Approaching the End

One of the nurses dropped off a pamphlet describing end of life. A succinct and informative, quick read, first published in the eighties, apparently widely circulated by hospice workers. “One’s” was used repeatedly as possessive, as in “one’s body.” I told my mom who has a knack for finding errors like that and enjoys pointing them out. She always says, “I don’t mind the mistake, I mind when the mistake isn’t corrected.”

“Shouldn’t it be ‘ones’ for the possessive?” I said. “‘One’s body’ would never be correct.”

She has that faraway look about her, that looking past you look the pamphlet describes and tells you not to take personally when someone you love looks at you like that. She made an oh sound that didn’t seem attached to anything I was saying, but I kept going. “Hard to believe as widely as this pamphlet must get distributed that no one’s caught that mistake.”

“There,” she said.

“What?”

“There, you just said it. That’s when ‘one’s’ would have an apostrophe.”

The one’s in ‘No one’s caught that mistake,’ she meant. That’s my mom.

Between a lifetime of love and guidance from a loved one and that person’s death there is a space of time where that person seems to be slipping. That sage guide is halfway out of your life, already. This can trigger pre-grief. Mom asked why my older sister took her sandwich and ate it. There was no sandwich. We just took it as her way of telling us she wanted to eat and got her ice cream.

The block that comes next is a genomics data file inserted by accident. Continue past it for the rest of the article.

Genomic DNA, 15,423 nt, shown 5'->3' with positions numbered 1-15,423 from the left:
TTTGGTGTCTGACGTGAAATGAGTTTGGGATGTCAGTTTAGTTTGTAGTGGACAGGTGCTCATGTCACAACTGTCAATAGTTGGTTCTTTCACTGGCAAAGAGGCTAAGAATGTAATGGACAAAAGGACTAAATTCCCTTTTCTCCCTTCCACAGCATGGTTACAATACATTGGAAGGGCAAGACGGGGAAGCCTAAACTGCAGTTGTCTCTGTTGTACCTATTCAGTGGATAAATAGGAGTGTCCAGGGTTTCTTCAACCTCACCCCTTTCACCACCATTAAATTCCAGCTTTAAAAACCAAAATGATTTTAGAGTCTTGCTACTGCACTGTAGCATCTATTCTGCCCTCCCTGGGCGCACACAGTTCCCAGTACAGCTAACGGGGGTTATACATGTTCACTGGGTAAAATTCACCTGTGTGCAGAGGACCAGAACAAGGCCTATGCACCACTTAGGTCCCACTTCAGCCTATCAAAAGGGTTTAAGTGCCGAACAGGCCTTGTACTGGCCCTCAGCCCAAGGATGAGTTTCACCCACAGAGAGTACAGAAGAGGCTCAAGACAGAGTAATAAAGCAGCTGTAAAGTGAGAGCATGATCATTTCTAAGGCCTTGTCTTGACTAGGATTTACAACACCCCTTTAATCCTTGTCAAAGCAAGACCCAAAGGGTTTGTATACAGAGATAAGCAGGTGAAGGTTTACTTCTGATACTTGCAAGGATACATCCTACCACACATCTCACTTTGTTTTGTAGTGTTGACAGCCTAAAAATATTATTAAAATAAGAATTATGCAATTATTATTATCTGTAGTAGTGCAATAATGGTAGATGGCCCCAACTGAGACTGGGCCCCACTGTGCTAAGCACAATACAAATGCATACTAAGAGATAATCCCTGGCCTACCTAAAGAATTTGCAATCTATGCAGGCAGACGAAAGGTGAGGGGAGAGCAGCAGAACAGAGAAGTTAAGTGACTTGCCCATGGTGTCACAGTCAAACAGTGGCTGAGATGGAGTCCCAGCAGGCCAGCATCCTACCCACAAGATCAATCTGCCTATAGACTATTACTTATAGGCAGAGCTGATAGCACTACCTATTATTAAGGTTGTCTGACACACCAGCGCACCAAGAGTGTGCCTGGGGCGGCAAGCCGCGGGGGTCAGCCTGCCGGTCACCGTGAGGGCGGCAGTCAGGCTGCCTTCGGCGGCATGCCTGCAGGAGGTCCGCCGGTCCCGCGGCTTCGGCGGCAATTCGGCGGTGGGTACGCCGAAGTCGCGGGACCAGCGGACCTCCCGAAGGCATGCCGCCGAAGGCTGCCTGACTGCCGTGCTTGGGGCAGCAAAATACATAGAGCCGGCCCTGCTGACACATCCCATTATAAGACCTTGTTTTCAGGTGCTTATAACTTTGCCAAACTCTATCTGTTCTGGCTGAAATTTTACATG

We can choose to look sadly at each other about losing our smart, thoughtful, insightful, wonderful, kind mother, a little, already, or we can enjoy these last moments with her still here. What is pre-grief? It’s like the pre-release of a book. It makes no sense. We’ll grieve for her after she’s gone. These slips leading up we can focus on as signs of her inevitable departure or we can cherish as a part of our experience with her.

This morning I said good morning to her.
Good morning.
Anything you need, Mom?
I need a hug.
You got it, Mom.
Anything else?
Water.
You got it, Mom.
Anything else?
I still need that hug.
You got it, Mom.
Anything else?
I could do this all day long.

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